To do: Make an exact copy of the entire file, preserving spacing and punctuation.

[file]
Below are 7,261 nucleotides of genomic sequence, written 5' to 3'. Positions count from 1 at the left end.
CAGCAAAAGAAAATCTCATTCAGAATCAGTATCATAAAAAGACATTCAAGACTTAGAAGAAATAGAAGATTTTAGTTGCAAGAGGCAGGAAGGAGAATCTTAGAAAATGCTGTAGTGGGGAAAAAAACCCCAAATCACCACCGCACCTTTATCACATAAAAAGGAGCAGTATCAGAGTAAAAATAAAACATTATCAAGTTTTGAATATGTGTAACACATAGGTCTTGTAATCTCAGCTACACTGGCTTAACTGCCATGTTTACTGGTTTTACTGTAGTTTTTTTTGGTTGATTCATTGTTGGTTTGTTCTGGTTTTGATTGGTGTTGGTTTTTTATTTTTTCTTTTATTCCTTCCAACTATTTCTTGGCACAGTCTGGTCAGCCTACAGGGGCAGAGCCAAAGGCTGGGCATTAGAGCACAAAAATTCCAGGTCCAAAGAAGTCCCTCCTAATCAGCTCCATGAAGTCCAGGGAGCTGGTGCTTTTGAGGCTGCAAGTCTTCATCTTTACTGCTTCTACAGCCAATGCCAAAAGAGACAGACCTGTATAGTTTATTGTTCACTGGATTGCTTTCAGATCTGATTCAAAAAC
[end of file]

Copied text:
Below are 7,261 nucleotides of genomic sequence, written 5' to 3'. Positions count from 1 at the left end.
CAGCAAAAGAAAATCTCATTCAGAATCAGTATCATAAAAAGACATTCAAGACTTAGAAGAAATAGAAGATTTTAGTTGCAAGAGGCAGGAAGGAGAATCTTAGAAAATGCTGTAGTGGGGAAAAAAACCCCAAATCACCACCGCACCTTTATCACATAAAAAGGAGCAGTATCAGAGTAAAAATAAAACATTATCAAGTTTTGAATATGTGTAACACATAGGTCTTGTAATCTCAGCTACACTGGCTTAACTGCCATGTTTACTGGTTTTACTGTAGTTTTTTTTGGTTGATTCATTGTTGGTTTGTTCTGGTTTTGATTGGTGTTGGTTTTTTATTTTTTCTTTTATTCCTTCCAACTATTTCTTGGCACAGTCTGGTCAGCCTACAGGGGCAGAGCCAAAGGCTGGGCATTAGAGCACAAAAATTCCAGGTCCAAAGAAGTCCCTCCTAATCAGCTCCATGAAGTCCAGGGAGCTGGTGCTTTTGAGGCTGCAAGTCTTCATCTTTACTGCTTCTACAGCCAATGCCAAAAGAGACAGACCTGTATAGTTTATTGTTCACTGGATTGCTTTCAGATCTGATTCAAAAAC